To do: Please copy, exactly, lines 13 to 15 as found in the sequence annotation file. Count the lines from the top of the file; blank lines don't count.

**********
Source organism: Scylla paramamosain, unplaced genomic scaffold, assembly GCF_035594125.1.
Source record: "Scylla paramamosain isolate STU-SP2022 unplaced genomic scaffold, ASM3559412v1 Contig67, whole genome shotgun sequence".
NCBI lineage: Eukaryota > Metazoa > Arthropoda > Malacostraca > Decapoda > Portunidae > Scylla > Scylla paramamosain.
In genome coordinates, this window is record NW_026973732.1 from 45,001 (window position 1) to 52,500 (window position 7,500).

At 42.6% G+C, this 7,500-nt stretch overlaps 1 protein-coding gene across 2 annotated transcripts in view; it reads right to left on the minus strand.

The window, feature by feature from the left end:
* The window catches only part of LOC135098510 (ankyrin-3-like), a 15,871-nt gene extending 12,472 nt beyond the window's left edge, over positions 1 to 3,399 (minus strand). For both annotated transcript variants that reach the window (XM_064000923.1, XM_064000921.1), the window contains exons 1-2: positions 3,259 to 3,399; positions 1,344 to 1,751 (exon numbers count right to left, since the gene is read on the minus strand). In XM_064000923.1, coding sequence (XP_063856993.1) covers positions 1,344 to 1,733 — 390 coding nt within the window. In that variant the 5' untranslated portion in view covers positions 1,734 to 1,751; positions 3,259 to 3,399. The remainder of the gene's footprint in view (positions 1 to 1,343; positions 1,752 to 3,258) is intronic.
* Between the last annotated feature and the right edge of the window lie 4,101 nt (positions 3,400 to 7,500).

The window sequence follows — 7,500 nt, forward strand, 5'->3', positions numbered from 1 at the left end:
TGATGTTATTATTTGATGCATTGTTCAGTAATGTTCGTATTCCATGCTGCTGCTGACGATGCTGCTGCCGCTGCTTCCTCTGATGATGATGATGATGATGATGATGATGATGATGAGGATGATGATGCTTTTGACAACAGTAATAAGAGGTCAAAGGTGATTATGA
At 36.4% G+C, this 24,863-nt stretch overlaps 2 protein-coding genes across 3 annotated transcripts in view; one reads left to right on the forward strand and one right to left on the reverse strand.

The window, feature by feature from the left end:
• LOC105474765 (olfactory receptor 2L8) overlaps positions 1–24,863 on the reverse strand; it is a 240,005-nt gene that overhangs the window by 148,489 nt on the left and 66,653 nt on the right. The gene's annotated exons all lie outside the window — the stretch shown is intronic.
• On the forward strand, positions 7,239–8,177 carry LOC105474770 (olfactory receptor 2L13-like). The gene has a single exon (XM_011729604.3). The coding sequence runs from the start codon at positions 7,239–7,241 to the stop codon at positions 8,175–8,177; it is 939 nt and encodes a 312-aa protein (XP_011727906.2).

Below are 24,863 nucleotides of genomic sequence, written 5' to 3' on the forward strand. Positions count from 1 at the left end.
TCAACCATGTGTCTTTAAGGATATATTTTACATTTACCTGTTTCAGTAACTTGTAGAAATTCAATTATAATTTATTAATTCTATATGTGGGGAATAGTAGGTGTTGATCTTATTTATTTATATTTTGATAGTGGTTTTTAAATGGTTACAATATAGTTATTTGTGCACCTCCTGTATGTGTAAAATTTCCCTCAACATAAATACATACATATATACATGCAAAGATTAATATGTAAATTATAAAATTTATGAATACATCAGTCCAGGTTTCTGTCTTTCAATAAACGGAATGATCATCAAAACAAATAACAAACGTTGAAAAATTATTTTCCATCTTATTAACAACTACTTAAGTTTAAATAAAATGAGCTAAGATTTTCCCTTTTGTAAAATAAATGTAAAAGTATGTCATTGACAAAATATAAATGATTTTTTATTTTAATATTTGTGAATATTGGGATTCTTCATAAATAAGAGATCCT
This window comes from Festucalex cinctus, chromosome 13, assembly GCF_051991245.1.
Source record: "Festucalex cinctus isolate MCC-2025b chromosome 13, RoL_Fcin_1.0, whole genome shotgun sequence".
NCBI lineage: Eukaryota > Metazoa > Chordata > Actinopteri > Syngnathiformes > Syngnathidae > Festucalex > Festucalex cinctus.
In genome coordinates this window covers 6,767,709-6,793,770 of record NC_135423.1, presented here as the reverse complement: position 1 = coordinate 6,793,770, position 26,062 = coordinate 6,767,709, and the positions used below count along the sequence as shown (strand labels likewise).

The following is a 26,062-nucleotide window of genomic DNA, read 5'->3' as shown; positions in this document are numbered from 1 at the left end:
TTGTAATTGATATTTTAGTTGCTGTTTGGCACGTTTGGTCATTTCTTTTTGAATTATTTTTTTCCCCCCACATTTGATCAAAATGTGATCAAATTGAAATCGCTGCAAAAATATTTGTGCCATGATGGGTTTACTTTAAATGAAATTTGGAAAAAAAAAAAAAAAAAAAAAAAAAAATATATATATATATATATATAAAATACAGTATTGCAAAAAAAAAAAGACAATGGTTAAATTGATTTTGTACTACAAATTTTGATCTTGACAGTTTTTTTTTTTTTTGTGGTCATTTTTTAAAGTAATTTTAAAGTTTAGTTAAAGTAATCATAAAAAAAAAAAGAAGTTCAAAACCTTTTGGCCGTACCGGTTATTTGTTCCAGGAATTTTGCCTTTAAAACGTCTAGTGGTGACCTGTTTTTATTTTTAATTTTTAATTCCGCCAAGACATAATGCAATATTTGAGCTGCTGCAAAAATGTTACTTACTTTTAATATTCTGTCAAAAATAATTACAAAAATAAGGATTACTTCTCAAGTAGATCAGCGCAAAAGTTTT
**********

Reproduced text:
• LOC105474765 (olfactory receptor 2L8) overlaps positions 1–24,863 on the reverse strand; it is a 240,005-nt gene that overhangs the window by 148,489 nt on the left and 66,653 nt on the right. The gene's annotated exons all lie outside the window — the stretch shown is intronic.
• On the forward strand, positions 7,239–8,177 carry LOC105474770 (olfactory receptor 2L13-like). The gene has a single exon (XM_011729604.3). The coding sequence runs from the start codon at positions 7,239–7,241 to the stop codon at positions 8,175–8,177; it is 939 nt and encodes a 312-aa protein (XP_011727906.2).

Below are 24,863 nucleotides of genomic sequence, written 5' to 3' on the forward strand. Positions count from 1 at the left end.